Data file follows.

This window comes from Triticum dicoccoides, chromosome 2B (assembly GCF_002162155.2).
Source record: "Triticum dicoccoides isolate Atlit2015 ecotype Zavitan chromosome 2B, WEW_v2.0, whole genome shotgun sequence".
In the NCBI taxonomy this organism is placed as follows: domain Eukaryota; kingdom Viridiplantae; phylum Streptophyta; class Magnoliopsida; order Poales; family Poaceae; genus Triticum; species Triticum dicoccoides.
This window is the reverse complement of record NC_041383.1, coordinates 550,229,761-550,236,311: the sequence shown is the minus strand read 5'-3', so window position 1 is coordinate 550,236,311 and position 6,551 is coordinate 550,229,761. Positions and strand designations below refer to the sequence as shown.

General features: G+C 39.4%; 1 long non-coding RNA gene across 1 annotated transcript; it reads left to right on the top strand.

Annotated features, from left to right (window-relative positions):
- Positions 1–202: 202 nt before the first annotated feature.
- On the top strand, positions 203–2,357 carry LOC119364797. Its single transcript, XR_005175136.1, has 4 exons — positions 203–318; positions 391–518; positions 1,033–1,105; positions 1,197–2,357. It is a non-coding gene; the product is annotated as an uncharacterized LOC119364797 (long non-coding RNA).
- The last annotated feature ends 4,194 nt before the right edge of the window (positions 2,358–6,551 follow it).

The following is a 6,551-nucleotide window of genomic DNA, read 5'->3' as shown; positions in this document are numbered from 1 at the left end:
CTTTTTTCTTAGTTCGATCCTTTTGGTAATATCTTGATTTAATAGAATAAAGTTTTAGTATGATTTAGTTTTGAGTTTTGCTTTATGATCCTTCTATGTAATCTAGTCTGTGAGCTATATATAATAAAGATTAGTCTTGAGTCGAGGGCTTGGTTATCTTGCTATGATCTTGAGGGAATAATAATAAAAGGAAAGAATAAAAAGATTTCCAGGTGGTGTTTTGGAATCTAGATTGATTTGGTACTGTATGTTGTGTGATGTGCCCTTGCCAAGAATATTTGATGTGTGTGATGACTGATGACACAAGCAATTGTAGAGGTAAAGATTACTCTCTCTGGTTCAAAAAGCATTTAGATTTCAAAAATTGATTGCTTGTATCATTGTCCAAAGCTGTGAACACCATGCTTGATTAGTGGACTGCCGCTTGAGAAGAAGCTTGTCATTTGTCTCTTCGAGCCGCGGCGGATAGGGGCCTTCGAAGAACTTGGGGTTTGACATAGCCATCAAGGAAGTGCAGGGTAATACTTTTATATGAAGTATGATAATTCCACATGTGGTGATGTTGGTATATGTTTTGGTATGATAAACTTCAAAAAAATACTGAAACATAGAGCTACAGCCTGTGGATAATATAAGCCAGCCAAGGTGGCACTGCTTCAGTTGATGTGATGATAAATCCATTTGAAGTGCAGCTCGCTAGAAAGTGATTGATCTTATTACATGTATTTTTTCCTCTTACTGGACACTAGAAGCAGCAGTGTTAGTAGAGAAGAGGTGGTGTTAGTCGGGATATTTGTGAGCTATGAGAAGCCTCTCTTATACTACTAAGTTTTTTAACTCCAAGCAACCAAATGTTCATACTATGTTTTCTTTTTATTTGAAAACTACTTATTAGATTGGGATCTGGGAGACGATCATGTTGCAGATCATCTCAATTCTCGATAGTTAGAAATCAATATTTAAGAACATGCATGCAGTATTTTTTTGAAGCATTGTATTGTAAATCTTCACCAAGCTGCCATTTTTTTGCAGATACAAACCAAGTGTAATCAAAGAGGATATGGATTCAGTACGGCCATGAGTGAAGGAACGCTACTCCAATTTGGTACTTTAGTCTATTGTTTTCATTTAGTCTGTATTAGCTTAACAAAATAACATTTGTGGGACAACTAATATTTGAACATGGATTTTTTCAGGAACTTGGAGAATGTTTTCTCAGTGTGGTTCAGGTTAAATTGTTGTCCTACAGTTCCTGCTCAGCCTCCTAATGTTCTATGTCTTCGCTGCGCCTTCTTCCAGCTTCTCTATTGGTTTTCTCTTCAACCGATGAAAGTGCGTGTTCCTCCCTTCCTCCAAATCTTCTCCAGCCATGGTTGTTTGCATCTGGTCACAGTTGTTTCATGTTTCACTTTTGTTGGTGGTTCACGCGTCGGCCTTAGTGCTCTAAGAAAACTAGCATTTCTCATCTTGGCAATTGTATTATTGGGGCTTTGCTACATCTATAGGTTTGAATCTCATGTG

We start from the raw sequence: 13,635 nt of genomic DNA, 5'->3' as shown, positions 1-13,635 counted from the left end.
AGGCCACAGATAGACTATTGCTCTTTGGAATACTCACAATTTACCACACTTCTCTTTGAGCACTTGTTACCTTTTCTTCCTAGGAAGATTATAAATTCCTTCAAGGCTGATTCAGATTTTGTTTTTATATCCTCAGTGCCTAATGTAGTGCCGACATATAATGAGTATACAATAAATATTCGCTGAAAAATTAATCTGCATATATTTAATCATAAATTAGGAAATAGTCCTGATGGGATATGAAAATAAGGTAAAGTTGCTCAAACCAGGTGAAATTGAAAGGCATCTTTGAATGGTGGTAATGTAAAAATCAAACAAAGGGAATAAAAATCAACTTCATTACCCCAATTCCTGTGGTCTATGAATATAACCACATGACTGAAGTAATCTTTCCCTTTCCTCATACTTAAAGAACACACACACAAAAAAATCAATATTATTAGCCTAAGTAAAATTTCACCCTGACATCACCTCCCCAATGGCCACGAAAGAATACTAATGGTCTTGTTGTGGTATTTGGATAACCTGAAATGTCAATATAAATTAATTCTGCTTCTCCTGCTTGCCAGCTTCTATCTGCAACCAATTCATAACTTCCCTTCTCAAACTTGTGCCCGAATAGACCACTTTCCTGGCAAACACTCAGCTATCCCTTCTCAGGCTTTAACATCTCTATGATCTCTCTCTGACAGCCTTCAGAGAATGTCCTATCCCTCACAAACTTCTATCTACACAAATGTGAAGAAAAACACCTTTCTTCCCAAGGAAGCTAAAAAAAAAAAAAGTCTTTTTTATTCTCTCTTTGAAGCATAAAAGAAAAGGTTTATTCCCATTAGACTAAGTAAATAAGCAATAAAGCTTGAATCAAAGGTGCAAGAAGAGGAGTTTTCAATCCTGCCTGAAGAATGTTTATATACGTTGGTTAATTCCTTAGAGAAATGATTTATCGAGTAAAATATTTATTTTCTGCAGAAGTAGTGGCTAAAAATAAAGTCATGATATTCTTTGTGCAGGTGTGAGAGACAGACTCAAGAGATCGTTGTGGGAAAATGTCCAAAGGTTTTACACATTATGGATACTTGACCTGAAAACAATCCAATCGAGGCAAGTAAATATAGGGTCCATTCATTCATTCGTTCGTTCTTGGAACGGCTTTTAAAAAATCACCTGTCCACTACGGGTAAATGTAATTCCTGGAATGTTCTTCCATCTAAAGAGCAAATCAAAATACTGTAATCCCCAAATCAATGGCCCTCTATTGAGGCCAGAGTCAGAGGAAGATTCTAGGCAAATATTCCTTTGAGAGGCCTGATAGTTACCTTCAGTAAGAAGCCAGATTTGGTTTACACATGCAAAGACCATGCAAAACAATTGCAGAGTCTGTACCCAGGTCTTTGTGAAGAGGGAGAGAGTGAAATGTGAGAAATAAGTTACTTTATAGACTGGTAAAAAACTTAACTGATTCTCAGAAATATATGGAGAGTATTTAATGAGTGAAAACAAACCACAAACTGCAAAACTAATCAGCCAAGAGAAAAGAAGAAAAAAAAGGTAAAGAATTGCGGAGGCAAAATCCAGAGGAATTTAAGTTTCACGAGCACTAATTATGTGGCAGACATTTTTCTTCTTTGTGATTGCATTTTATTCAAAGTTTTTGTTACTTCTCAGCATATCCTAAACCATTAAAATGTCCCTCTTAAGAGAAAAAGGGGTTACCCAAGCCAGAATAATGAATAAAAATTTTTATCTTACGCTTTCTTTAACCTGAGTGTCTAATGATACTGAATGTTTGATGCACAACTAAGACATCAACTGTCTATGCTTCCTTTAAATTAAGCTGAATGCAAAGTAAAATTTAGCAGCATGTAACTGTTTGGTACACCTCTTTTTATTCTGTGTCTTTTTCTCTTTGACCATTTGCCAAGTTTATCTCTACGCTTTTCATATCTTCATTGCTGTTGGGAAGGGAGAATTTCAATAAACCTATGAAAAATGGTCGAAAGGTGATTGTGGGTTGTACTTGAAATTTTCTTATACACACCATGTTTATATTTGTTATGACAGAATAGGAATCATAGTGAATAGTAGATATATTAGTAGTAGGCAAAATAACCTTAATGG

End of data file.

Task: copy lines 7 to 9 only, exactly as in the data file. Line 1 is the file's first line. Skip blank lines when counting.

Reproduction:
- Positions 1–202: 202 nt before the first annotated feature.
- On the top strand, positions 203–2,357 carry LOC119364797. Its single transcript, XR_005175136.1, has 4 exons — positions 203–318; positions 391–518; positions 1,033–1,105; positions 1,197–2,357. It is a non-coding gene; the product is annotated as an uncharacterized LOC119364797 (long non-coding RNA).
- The last annotated feature ends 4,194 nt before the right edge of the window (positions 2,358–6,551 follow it).